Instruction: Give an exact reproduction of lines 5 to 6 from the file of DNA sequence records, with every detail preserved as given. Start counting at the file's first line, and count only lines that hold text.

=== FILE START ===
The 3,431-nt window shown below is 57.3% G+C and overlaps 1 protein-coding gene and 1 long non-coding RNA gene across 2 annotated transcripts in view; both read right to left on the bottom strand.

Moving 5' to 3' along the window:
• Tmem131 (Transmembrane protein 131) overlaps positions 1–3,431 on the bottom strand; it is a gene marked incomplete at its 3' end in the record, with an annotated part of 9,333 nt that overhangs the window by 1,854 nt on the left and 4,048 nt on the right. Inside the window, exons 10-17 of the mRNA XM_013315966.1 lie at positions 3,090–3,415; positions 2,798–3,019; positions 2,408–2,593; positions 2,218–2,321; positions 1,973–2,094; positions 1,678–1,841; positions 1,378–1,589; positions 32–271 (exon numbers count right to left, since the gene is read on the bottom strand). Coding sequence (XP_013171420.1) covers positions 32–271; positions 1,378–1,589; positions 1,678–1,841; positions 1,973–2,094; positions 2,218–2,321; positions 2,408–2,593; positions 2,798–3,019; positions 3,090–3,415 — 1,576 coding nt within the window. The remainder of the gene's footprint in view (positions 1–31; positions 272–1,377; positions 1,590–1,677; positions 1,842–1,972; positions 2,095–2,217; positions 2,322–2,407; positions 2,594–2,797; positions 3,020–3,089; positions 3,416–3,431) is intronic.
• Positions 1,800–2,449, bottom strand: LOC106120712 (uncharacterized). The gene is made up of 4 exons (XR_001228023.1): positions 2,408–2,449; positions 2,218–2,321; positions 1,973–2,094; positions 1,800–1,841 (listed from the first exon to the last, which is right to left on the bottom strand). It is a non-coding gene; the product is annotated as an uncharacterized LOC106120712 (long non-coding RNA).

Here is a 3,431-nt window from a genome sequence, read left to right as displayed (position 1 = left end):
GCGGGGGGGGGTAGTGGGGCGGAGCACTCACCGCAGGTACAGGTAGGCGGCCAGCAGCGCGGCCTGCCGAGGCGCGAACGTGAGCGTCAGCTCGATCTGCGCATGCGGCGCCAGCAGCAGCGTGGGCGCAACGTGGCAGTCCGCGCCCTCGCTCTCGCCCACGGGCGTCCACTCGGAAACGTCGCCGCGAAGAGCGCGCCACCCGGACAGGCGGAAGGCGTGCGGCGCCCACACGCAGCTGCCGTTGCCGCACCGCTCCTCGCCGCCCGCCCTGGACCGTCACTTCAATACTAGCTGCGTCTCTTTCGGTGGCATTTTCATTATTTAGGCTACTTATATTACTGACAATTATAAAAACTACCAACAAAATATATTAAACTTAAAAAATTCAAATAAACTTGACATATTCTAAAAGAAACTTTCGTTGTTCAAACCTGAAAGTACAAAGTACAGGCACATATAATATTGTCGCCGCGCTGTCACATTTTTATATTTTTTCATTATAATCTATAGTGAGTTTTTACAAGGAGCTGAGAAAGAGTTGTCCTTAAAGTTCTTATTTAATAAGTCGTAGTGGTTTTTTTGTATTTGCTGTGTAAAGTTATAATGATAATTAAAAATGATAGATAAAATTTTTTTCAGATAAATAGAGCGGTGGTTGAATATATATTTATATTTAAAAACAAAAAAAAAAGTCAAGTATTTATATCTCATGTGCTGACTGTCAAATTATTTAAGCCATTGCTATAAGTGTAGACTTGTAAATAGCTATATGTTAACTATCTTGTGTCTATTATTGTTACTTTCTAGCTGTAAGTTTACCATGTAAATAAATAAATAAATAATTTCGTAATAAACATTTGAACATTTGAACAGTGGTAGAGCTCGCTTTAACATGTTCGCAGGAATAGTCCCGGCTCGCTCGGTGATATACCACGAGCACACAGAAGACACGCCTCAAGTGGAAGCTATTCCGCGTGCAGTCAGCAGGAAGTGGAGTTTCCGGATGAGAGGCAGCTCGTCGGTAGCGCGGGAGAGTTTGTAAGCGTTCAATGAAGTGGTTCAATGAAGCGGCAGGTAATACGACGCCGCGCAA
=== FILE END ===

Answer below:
Here is a 3,431-nt window from a genome sequence, read left to right as displayed (position 1 = left end):
GCGGGGGGGGGTAGTGGGGCGGAGCACTCACCGCAGGTACAGGTAGGCGGCCAGCAGCGCGGCCTGCCGAGGCGCGAACGTGAGCGTCAGCTCGATCTGCGCATGCGGCGCCAGCAGCAGCGTGGGCGCAACGTGGCAGTCCGCGCCCTCGCTCTCGCCCACGGGCGTCCACTCGGAAACGTCGCCGCGAAGAGCGCGCCACCCGGACAGGCGGAAGGCGTGCGGCGCCCACACGCAGCTGCCGTTGCCGCACCGCTCCTCGCCGCCCGCCCTGGACCGTCACTTCAATACTAGCTGCGTCTCTTTCGGTGGCATTTTCATTATTTAGGCTACTTATATTACTGACAATTATAAAAACTACCAACAAAATATATTAAACTTAAAAAATTCAAATAAACTTGACATATTCTAAAAGAAACTTTCGTTGTTCAAACCTGAAAGTACAAAGTACAGGCACATATAATATTGTCGCCGCGCTGTCACATTTTTATATTTTTTCATTATAATCTATAGTGAGTTTTTACAAGGAGCTGAGAAAGAGTTGTCCTTAAAGTTCTTATTTAATAAGTCGTAGTGGTTTTTTTGTATTTGCTGTGTAAAGTTATAATGATAATTAAAAATGATAGATAAAATTTTTTTCAGATAAATAGAGCGGTGGTTGAATATATATTTATATTTAAAAACAAAAAAAAAAGTCAAGTATTTATATCTCATGTGCTGACTGTCAAATTATTTAAGCCATTGCTATAAGTGTAGACTTGTAAATAGCTATATGTTAACTATCTTGTGTCTATTATTGTTACTTTCTAGCTGTAAGTTTACCATGTAAATAAATAAATAAATAATTTCGTAATAAACATTTGAACATTTGAACAGTGGTAGAGCTCGCTTTAACATGTTCGCAGGAATAGTCCCGGCTCGCTCGGTGATATACCACGAGCACACAGAAGACACGCCTCAAGTGGAAGCTATTCCGCGTGCAGTCAGCAGGAAGTGGAGTTTCCGGATGAGAGGCAGCTCGTCGGTAGCGCGGGAGAGTTTGTAAGCGTTCAATGAAGTGGTTCAATGAAGCGGCAGGTAATACGACGCCGCGCAA